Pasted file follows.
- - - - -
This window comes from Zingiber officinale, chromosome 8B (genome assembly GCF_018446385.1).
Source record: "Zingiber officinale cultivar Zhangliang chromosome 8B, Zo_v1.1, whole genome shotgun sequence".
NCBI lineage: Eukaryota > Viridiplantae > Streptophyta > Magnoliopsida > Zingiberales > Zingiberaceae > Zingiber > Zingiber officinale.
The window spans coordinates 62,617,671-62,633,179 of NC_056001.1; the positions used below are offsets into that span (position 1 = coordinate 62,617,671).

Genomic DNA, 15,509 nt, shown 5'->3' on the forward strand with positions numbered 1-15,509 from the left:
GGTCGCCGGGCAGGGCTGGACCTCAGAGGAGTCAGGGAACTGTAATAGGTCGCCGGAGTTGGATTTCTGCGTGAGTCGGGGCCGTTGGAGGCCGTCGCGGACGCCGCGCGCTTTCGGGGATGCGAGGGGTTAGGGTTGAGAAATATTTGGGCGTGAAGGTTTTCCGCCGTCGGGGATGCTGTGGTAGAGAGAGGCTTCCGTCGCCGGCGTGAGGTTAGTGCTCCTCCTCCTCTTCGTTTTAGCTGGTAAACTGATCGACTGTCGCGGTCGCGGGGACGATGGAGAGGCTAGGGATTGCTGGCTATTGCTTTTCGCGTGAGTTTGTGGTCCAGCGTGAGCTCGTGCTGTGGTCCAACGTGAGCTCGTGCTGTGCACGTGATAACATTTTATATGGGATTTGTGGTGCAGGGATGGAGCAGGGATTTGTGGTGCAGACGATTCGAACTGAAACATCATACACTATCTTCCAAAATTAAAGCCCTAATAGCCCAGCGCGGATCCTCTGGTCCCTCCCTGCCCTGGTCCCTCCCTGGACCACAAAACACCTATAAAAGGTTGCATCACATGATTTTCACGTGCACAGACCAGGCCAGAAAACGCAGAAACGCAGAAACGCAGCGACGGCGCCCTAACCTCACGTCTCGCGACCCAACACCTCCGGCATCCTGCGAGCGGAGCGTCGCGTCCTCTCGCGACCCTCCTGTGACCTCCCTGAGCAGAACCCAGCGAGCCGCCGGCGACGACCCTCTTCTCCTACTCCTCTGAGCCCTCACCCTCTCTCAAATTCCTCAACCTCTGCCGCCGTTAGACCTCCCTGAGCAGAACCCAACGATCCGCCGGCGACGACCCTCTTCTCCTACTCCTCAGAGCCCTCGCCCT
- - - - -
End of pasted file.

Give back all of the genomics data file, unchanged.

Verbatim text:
This window comes from Zingiber officinale, chromosome 8B (genome assembly GCF_018446385.1).
Source record: "Zingiber officinale cultivar Zhangliang chromosome 8B, Zo_v1.1, whole genome shotgun sequence".
NCBI lineage: Eukaryota > Viridiplantae > Streptophyta > Magnoliopsida > Zingiberales > Zingiberaceae > Zingiber > Zingiber officinale.
The window spans coordinates 62,617,671-62,633,179 of NC_056001.1; the positions used below are offsets into that span (position 1 = coordinate 62,617,671).

Genomic DNA, 15,509 nt, shown 5'->3' on the forward strand with positions numbered 1-15,509 from the left:
GGTCGCCGGGCAGGGCTGGACCTCAGAGGAGTCAGGGAACTGTAATAGGTCGCCGGAGTTGGATTTCTGCGTGAGTCGGGGCCGTTGGAGGCCGTCGCGGACGCCGCGCGCTTTCGGGGATGCGAGGGGTTAGGGTTGAGAAATATTTGGGCGTGAAGGTTTTCCGCCGTCGGGGATGCTGTGGTAGAGAGAGGCTTCCGTCGCCGGCGTGAGGTTAGTGCTCCTCCTCCTCTTCGTTTTAGCTGGTAAACTGATCGACTGTCGCGGTCGCGGGGACGATGGAGAGGCTAGGGATTGCTGGCTATTGCTTTTCGCGTGAGTTTGTGGTCCAGCGTGAGCTCGTGCTGTGGTCCAACGTGAGCTCGTGCTGTGCACGTGATAACATTTTATATGGGATTTGTGGTGCAGGGATGGAGCAGGGATTTGTGGTGCAGACGATTCGAACTGAAACATCATACACTATCTTCCAAAATTAAAGCCCTAATAGCCCAGCGCGGATCCTCTGGTCCCTCCCTGCCCTGGTCCCTCCCTGGACCACAAAACACCTATAAAAGGTTGCATCACATGATTTTCACGTGCACAGACCAGGCCAGAAAACGCAGAAACGCAGAAACGCAGCGACGGCGCCCTAACCTCACGTCTCGCGACCCAACACCTCCGGCATCCTGCGAGCGGAGCGTCGCGTCCTCTCGCGACCCTCCTGTGACCTCCCTGAGCAGAACCCAGCGAGCCGCCGGCGACGACCCTCTTCTCCTACTCCTCTGAGCCCTCACCCTCTCTCAAATTCCTCAACCTCTGCCGCCGTTAGACCTCCCTGAGCAGAACCCAACGATCCGCCGGCGACGACCCTCTTCTCCTACTCCTCAGAGCCCTCGCCCT